Kim Murphy, a veteran Moscow correspondent from the Los Angeles Times, has published a long article on the impressively large expatriate community of Russians living in Londongrad (her new beat) in the New Republic. Kim poses the question as to whether having large numbers of expatriates living in a wealthy, liberal democracy would help translate some of these values back home to encourage a positive change in Russia. April Fool’s joke of the week: London’s Mayor Announces that one face of Big Ben will now display the time of day in Moscow…. Here’s the argument for:
Looked at another way, though, it may be that the growing links between the Russian power elite and one of the most liberal, international cities on earth will ultimately lead to a more democratic Russia. “So many people now have this double life between Britain and Russia,” explains (Alexander) Terentyev. “This experience can’t help but influence the Russian development, and in a Western direction.”
Here’s the argument against:
What (Boris) Kagarlitsky has put his finger on is not all that surprising: The oligarchs are ultimately less interested in shaping Russia’s future than their own. London has become a place where they can play out their fantasies, preferring to run with the wolves on English estates rather than from Putin back at home. But they’re not the only ones. Many of those who no longer have the Kremlin’s ear, including even former members of Putin’s own administration, are quietly stashing their nest eggs in London. “Most Russians don’t want to be identified as having a safe haven,” said one banker familiar with the Russian community. “They all want to be seen as happy patriots in their own country. But … they’re all scared. Because, in Russia, one day you’re in, and the next day you’re out. There’s no rule of law. Anything could happen.”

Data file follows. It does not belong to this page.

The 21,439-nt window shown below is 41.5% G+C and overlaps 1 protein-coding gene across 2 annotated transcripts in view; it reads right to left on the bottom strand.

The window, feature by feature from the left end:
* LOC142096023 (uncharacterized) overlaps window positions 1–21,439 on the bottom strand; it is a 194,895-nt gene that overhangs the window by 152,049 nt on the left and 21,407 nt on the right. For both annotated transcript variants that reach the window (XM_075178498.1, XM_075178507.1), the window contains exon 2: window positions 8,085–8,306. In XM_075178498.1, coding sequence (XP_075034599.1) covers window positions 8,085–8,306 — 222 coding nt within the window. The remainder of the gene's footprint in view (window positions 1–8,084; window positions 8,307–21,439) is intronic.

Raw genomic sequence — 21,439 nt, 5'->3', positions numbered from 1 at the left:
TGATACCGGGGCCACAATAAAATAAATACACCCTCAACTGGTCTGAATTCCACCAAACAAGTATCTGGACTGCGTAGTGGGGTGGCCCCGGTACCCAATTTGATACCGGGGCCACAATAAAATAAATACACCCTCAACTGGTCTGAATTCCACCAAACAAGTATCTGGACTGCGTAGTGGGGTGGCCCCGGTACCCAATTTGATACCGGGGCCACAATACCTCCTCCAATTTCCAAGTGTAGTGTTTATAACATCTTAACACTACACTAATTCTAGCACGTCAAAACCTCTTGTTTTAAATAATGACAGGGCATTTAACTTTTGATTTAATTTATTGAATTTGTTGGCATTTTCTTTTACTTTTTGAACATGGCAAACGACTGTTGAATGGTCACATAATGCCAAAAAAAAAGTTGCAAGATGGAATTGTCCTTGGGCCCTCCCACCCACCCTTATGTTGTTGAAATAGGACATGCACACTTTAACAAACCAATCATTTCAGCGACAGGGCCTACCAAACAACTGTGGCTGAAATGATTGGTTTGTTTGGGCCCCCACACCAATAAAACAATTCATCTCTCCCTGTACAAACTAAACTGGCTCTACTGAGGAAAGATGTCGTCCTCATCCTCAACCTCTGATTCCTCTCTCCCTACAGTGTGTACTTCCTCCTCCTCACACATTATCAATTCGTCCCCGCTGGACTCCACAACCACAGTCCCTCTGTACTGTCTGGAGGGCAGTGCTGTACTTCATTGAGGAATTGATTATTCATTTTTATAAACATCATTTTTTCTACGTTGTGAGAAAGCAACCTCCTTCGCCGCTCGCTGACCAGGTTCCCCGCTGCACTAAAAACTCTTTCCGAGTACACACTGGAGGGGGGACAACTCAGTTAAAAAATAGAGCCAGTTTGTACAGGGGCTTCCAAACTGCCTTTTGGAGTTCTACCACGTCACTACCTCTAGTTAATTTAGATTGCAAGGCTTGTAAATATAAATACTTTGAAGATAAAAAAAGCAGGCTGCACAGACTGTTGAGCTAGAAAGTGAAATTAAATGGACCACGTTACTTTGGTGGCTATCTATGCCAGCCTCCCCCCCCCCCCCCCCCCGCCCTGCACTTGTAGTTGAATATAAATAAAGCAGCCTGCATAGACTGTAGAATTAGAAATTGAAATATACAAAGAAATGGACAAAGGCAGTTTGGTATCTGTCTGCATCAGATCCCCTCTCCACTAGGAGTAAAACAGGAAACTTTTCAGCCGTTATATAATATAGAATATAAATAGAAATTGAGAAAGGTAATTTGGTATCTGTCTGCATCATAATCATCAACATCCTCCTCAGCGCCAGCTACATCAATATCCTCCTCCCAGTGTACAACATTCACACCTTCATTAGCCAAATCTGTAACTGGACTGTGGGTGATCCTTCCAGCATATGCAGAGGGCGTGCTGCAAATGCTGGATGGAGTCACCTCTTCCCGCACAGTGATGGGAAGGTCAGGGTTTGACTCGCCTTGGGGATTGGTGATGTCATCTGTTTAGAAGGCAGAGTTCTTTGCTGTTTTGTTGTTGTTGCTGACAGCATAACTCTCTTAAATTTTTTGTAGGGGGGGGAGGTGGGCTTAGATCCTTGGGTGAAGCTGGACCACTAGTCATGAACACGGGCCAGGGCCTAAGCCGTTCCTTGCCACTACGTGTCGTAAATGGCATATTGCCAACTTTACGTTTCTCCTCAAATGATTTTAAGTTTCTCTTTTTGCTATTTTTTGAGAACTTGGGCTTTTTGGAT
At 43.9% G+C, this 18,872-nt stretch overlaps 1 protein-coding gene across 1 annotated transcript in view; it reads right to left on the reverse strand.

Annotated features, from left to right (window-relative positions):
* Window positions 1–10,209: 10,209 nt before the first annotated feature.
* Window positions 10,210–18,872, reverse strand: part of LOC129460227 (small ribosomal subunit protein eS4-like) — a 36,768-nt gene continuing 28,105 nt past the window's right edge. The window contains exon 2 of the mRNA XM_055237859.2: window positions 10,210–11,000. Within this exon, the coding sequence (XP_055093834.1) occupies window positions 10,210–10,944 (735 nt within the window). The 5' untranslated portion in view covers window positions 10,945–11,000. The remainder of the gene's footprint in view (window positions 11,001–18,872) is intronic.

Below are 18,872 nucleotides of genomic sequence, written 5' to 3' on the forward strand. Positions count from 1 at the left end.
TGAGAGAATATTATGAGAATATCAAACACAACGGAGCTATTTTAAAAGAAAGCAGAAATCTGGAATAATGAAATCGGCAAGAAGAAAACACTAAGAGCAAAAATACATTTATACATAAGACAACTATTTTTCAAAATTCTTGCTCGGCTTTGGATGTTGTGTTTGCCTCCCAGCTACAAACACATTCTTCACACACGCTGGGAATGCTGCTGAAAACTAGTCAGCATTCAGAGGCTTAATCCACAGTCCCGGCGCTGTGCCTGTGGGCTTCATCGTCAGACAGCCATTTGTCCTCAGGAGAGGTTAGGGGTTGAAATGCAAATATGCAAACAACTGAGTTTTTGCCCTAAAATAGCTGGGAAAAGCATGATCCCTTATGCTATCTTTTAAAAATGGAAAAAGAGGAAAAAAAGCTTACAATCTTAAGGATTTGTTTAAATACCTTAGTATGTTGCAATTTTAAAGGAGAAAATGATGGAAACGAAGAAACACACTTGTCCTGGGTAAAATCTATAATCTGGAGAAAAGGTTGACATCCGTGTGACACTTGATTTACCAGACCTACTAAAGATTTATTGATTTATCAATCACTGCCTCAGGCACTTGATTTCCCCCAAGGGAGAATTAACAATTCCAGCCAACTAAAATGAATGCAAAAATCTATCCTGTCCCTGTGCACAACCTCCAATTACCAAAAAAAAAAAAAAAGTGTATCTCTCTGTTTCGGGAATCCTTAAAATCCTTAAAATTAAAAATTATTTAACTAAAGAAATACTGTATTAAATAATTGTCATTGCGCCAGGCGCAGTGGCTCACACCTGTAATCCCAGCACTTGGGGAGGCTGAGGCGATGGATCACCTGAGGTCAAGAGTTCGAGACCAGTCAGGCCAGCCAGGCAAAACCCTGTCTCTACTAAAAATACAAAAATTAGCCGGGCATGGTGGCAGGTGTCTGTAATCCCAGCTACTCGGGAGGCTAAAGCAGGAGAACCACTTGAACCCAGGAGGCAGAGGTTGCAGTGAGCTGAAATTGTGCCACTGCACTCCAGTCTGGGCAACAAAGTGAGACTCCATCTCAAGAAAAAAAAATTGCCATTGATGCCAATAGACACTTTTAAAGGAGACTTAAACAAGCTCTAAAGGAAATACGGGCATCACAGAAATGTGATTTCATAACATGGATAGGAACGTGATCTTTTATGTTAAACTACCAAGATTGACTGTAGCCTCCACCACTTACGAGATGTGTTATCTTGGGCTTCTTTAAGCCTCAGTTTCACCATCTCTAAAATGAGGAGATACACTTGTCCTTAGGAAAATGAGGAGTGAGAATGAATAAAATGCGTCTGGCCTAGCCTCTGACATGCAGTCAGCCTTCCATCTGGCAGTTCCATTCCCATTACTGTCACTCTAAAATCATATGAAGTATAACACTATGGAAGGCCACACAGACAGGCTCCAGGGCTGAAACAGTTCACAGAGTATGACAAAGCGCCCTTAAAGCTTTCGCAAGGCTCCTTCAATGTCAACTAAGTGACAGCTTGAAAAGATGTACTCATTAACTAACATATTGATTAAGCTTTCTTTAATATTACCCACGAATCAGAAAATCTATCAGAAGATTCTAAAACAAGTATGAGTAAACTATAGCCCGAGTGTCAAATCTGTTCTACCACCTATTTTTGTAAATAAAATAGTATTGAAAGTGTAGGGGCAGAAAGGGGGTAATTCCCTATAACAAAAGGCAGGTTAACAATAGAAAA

I think it is fundamentally problematic to pose the question like this, and plays right into the fallacy of Vladislav Surkov‘s “sovereign democracy,” which is really nothing more than rhetorical window dressing to deprive Russians of their political freedoms and seize power based on the excuse that those freedoms represent the nefarious imposition of a foreign model. I think it is unlikely to expect that a democratic Russia will look exactly like the UK or the United States, and while we shouldn’t demand that Russia’s path toward liberalization mimic that of the West, it is insulting to suggest that the birthplace of the great Andrei Sakharov needs to borrow our playbook to build their own free society. If you want to find the real culprits behind Russia’s escalating authoritarianism, look at who lives next door to London’s Russian émigrés, holding chairs on the boards of BP and the London Stock Exchange, pumping out funds from top banks in New York and Paris, and crafting foreign policy in Rome, Budapest, and Brussels. Do you really think it’s fair to blame President Vladimir Putin for Russia’s crackdown on civil liberties without taking some responsibility first in the West? Until we stop handing out irresistible economic incentives which encourage the Kremlin’s current path, criticism of Russia is just an exercise in hypocrisy that ideologues like Surkov can adroitly exploit to no end.